The US fertility lottery

A fertility clinic in the US has recently held a lottery offering a number of free cycles of IVF – which was a good PR exercise for the clinic itself. I’ve just been reading an article about this and was surprised to discover that the “free” cycle didn’t actually include the cost of any drugs (which, as anyone who has been through treatment will know, are extremely pricey). Nor did it include any additional treatments such as PGD or sperm freezing should they be needed. Entrants also had to be under the age of 43.

The lottery was drawn live on Facebook, 30 winners from the 500 or so entrants which seems a small number given what was on offer. But perhaps not, as they also had to agree to forfeit their right to anonymity as the names and locations of winners would be announced during the live draw.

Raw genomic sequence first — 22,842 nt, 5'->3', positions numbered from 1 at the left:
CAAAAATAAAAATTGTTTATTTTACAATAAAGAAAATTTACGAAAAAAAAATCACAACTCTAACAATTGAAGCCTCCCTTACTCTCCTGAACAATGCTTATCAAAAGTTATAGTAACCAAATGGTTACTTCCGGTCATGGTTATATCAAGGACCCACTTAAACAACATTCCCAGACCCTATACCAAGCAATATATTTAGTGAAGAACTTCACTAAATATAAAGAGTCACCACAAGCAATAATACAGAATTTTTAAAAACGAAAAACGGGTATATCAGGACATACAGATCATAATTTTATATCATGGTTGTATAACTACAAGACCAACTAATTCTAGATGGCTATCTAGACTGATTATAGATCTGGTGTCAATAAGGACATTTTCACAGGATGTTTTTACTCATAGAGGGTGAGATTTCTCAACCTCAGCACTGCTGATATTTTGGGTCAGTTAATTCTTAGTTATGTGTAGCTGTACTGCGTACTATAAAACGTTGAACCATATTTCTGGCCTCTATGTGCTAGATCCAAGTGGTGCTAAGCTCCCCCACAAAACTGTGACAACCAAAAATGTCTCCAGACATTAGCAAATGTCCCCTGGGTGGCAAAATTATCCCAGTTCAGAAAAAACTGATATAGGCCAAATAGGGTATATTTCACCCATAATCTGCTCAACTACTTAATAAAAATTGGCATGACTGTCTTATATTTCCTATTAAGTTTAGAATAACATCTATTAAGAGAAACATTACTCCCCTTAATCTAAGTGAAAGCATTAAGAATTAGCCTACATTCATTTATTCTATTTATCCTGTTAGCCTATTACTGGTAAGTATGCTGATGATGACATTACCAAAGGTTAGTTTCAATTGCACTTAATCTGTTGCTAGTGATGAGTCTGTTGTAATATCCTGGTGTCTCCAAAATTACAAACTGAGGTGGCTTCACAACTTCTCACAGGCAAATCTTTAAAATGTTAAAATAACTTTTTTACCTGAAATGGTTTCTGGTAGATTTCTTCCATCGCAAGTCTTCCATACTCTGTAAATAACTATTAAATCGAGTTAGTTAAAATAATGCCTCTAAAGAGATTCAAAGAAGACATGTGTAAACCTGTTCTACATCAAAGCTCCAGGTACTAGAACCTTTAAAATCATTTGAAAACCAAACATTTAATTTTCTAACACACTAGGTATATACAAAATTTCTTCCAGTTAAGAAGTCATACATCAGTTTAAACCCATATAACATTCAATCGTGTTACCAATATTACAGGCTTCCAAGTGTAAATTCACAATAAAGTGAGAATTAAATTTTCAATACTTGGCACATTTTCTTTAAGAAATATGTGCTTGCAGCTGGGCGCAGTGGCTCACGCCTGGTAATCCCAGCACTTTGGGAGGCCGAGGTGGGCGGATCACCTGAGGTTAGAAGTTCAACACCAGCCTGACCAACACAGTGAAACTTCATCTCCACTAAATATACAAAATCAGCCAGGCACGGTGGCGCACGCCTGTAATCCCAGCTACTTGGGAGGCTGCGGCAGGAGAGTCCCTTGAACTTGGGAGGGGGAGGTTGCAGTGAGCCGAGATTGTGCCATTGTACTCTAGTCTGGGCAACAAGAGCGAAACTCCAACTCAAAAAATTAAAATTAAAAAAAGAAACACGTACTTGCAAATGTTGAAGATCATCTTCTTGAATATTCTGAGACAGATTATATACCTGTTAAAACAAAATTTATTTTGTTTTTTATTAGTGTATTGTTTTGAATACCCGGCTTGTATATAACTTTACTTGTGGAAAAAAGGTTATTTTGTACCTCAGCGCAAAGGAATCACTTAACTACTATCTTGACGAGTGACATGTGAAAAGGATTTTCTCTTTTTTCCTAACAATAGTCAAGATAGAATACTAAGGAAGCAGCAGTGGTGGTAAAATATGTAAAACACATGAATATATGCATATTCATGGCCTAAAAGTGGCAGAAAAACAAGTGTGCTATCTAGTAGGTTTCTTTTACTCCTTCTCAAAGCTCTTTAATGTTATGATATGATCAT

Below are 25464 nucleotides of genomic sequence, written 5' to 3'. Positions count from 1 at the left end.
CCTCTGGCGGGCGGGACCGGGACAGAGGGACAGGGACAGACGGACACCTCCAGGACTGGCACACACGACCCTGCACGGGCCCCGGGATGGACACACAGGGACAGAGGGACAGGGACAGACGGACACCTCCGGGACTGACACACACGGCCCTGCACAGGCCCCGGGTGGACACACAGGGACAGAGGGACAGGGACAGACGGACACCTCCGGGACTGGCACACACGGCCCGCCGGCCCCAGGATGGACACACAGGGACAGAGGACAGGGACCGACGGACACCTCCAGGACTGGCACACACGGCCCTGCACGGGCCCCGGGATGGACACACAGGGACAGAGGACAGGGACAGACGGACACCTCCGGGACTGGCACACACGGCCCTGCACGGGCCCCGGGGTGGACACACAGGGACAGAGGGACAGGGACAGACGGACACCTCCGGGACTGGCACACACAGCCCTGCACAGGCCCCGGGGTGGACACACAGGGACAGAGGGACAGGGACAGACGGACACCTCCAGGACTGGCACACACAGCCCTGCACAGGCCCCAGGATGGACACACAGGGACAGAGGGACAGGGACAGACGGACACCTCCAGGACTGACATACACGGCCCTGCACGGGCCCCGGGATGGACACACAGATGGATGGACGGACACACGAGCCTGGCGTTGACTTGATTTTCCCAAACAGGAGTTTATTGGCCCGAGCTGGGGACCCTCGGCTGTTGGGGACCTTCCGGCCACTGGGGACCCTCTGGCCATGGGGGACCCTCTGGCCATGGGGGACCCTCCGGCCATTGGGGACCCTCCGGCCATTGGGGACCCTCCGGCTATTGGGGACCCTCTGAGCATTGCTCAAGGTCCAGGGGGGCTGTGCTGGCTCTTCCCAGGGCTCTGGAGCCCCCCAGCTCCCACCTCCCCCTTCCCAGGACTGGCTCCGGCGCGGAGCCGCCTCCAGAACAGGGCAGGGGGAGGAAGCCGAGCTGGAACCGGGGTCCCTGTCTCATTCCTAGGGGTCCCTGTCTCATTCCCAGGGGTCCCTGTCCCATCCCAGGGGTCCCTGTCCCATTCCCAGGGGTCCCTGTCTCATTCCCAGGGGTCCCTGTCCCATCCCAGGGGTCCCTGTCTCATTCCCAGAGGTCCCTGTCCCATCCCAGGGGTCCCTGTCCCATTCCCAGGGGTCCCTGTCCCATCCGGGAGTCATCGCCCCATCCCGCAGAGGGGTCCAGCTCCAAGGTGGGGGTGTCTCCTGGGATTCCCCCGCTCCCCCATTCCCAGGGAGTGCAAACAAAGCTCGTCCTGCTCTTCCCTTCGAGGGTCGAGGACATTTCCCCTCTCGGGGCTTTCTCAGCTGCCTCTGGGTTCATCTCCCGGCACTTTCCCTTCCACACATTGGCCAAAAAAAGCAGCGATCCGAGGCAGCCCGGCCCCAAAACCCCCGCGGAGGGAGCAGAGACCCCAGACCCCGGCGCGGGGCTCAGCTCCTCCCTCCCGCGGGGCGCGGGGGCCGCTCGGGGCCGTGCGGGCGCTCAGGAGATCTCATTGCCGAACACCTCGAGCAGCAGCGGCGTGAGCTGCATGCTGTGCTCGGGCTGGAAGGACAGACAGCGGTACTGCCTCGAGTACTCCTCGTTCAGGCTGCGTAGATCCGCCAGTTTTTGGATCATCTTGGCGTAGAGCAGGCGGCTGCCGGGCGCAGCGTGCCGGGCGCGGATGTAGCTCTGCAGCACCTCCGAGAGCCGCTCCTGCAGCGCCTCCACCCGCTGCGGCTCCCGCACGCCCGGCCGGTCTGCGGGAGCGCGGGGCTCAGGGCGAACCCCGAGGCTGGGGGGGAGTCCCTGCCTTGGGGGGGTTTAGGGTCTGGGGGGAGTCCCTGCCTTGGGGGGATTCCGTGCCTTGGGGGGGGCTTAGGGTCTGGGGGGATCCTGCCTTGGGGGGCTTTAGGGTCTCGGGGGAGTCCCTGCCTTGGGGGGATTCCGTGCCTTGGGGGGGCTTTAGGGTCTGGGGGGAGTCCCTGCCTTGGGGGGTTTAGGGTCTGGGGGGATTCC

This was carried out for the US National Infertility Awareness Week and whilst the sentiments may appear honourable, the idea of winners having to agree to let the world know about their fertility problems is something I struggle with – as is the concept of a prize which involves spending hundreds of pounds…

Is it ever right to raffle fertility treatment?

When plans for an IVF lottery were announced here in the UK, the overall response was far from positive with questions raised about the ethics and the finances, but in the US it appears that running lotteries for fertility treatment has become more common.  One clinic even asked people to enter a competition to win treatment by writing or making a video about their fertility problems and why they deserved treatment…

It’s true that our current access to funded fertility treatment is problematic to say the least, and that many couples simply can’t afford to go privately – but does that make running lotteries for treatment right? Those in favour argue that it offers hope, but if your chance of winning is one in a million, it’s probably more about raising unrealistic expectations.  Lotteries may be a good way for clinics to gain publicity, they may be a good way for individuals to make money – but I don’t see how a lottery can ever be a satisfactory way to offer healthcare.

If you’re interested, you can read more about the US lotteries here